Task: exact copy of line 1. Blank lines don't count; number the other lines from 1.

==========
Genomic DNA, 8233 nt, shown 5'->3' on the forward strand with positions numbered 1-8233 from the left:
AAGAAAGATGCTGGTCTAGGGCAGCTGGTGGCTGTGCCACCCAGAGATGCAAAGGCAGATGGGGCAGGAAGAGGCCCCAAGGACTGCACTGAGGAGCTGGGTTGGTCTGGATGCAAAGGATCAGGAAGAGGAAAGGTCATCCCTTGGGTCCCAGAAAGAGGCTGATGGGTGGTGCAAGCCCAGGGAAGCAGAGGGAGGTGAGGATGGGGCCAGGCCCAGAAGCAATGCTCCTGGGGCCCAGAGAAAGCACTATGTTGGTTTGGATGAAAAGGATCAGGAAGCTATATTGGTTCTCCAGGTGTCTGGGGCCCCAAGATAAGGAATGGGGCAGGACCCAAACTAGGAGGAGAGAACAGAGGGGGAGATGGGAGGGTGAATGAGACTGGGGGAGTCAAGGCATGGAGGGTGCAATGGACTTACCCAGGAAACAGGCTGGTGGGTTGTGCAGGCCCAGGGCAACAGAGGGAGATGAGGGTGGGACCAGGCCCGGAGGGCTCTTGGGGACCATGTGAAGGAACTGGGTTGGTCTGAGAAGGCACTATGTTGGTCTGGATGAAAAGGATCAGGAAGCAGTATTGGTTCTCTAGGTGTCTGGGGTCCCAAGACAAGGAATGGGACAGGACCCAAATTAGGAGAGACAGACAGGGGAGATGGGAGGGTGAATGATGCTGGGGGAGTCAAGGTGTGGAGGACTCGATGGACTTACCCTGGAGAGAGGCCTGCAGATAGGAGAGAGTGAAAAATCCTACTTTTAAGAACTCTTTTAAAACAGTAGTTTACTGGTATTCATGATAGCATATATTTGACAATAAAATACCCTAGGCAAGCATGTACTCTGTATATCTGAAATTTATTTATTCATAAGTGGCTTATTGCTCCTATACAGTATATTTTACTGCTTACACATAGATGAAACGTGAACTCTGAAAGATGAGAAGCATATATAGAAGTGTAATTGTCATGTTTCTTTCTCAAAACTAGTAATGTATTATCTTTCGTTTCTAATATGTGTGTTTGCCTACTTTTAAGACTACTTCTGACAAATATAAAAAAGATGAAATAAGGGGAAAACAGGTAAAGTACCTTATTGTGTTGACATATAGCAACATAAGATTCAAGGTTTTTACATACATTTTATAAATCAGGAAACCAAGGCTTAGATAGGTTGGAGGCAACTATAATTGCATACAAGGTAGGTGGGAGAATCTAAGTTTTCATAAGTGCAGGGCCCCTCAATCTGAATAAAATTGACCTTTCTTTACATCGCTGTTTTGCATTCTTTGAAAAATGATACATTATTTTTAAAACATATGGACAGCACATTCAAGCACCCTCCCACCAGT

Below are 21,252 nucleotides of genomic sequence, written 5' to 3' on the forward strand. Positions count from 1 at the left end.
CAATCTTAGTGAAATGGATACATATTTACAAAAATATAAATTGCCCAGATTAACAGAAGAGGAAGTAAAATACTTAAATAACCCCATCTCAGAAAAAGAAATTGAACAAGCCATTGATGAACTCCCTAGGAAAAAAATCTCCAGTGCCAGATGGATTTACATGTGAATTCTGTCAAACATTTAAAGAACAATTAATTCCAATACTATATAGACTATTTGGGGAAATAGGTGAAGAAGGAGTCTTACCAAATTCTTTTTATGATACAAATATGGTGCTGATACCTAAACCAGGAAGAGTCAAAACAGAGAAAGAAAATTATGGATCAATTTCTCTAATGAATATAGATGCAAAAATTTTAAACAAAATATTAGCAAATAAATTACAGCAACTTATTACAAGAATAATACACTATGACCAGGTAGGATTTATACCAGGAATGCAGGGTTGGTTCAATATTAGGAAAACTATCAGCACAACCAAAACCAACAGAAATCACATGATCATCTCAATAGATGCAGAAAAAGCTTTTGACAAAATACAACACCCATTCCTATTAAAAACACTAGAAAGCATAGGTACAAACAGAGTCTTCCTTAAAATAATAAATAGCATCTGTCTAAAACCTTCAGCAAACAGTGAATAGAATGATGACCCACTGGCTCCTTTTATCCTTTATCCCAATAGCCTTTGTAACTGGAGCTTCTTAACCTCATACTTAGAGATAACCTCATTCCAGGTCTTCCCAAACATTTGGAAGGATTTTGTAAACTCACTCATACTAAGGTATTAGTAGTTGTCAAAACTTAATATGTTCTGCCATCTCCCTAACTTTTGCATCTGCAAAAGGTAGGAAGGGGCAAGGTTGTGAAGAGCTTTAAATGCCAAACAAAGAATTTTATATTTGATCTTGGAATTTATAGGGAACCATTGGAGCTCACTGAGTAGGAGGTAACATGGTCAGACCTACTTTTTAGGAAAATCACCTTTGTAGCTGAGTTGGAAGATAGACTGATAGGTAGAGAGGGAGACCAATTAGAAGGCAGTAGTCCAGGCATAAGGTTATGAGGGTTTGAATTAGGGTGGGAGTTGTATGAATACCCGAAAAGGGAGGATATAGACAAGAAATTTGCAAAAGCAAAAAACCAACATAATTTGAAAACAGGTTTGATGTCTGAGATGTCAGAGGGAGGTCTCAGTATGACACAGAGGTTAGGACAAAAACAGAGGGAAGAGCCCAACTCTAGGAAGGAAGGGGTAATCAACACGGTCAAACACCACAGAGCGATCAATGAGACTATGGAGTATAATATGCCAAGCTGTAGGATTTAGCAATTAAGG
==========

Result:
Genomic DNA, 8233 nt, shown 5'->3' on the forward strand with positions numbered 1-8233 from the left: